April 5, 1802 (a Monday)

Illustration by Felix Dujardin

On this date, the French physiologist, morphologist, and taxonomist Félix Dujardin was born. Dujardin is primarily known for his work with microscopic animal life, and in 1834 proposed that a new group of one-celled organisms be called Rhizopoda (meaning “root-foot”). This name was later changed to protozoa. In 1835, he disproved Ehrenberg’s hypothesis that microorganisms have the same organs as the more complex animals.

Also in 1835, he was the first to describe protoplasm, the jellylike material in animal cells which he called sarcode (from the Greek word σάρξ, meaning “flesh”). [Hugo von Mohl is credited with introducing the name protoplasm for it in 1846.] This substance, now called cytoplasm, was later found in living plant cells. Although the term protoplasm is rarely used any more in a strictly scientific sense, many of the notions associated with the term have survived. Thus it is still accepted that all living organisms are made largely of the same classes of substances such as salts and organic molecules, that some of these are organized into structures large enough to be seen in the microscope, and that water almost always is by far the most abundant material.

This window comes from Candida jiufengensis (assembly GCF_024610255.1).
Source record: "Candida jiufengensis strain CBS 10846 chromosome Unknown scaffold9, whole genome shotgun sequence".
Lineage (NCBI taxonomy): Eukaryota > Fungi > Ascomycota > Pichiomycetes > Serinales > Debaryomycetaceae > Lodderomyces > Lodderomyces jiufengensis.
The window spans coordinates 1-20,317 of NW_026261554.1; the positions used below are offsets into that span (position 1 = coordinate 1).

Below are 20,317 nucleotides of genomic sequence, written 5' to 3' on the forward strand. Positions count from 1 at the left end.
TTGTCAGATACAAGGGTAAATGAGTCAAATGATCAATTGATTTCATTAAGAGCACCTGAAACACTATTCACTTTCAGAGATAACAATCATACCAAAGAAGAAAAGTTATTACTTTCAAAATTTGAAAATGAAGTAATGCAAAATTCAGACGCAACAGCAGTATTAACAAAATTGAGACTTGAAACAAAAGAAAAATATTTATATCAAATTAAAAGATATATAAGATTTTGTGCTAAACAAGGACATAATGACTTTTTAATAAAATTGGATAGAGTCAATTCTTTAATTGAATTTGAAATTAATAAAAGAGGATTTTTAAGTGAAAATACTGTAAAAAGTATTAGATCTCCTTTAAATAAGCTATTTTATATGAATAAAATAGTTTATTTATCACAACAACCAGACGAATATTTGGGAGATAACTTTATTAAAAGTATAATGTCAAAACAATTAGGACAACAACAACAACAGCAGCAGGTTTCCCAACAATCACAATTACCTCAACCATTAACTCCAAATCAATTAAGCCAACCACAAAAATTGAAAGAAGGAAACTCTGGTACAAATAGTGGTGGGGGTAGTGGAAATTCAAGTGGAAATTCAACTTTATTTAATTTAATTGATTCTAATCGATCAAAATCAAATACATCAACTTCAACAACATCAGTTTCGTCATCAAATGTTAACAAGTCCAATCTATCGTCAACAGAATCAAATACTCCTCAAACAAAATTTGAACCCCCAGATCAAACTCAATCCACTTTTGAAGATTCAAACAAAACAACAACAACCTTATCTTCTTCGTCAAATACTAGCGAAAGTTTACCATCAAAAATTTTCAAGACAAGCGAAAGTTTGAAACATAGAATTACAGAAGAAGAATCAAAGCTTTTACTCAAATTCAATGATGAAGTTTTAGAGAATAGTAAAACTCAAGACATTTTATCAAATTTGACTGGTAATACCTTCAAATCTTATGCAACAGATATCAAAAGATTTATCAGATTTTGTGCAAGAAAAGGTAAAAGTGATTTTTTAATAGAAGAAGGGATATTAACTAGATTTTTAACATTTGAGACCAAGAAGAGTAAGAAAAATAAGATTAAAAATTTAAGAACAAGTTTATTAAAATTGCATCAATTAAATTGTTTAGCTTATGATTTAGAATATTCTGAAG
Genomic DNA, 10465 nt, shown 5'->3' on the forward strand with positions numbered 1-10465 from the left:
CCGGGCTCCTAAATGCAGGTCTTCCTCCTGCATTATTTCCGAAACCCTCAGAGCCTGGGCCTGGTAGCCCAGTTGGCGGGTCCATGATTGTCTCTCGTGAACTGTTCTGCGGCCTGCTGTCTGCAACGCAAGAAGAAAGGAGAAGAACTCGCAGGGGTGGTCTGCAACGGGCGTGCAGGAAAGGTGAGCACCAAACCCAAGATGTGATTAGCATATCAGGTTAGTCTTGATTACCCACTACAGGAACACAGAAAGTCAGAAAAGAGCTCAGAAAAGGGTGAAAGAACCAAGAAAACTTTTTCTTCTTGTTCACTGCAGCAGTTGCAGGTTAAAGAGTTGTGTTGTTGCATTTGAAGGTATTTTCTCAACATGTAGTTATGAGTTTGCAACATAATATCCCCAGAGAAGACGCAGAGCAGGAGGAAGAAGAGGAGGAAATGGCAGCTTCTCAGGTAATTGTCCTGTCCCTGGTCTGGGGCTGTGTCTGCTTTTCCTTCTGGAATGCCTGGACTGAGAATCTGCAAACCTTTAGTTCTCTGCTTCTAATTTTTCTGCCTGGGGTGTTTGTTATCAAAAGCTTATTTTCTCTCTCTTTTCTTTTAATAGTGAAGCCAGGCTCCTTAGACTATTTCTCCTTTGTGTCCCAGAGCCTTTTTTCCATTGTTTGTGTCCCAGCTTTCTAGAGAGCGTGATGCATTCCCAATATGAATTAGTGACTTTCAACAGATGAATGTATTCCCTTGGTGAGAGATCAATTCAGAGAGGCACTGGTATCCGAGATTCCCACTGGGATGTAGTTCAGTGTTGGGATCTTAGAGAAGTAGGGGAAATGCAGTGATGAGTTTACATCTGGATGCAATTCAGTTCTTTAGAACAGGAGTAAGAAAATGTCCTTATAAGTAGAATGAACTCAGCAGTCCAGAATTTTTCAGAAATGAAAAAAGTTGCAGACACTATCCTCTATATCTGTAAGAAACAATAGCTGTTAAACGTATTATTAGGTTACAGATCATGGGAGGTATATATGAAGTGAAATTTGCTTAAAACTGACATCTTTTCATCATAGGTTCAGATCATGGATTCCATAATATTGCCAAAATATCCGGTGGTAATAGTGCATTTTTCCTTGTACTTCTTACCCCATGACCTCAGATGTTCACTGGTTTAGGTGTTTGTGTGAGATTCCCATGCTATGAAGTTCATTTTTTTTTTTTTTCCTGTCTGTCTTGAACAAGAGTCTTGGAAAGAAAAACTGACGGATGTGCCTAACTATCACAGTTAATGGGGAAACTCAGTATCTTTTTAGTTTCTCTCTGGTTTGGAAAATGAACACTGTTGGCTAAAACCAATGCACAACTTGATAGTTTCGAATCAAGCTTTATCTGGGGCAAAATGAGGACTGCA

Dujardin’s written works include Histoire naturelle des infusoires (1840), Manuel de l’observateur au microscope (1842), and Histoire naturelle des helminthes (1844).

Advertisements

One response to “April 5, 1802 (a Monday)

  1. Γέροντας

    Sarcode comes from the Greek word σάρξ (more or less sounding as “sarks”, genititive “sarkόs”, accusative “sάrka”).

Leave a Reply

Please log in using one of these methods to post your comment:

WordPress.com Logo

You are commenting using your WordPress.com account. Log Out / Change )

Twitter picture

You are commenting using your Twitter account. Log Out / Change )

Facebook photo

You are commenting using your Facebook account. Log Out / Change )

Google+ photo

You are commenting using your Google+ account. Log Out / Change )

Connecting to %s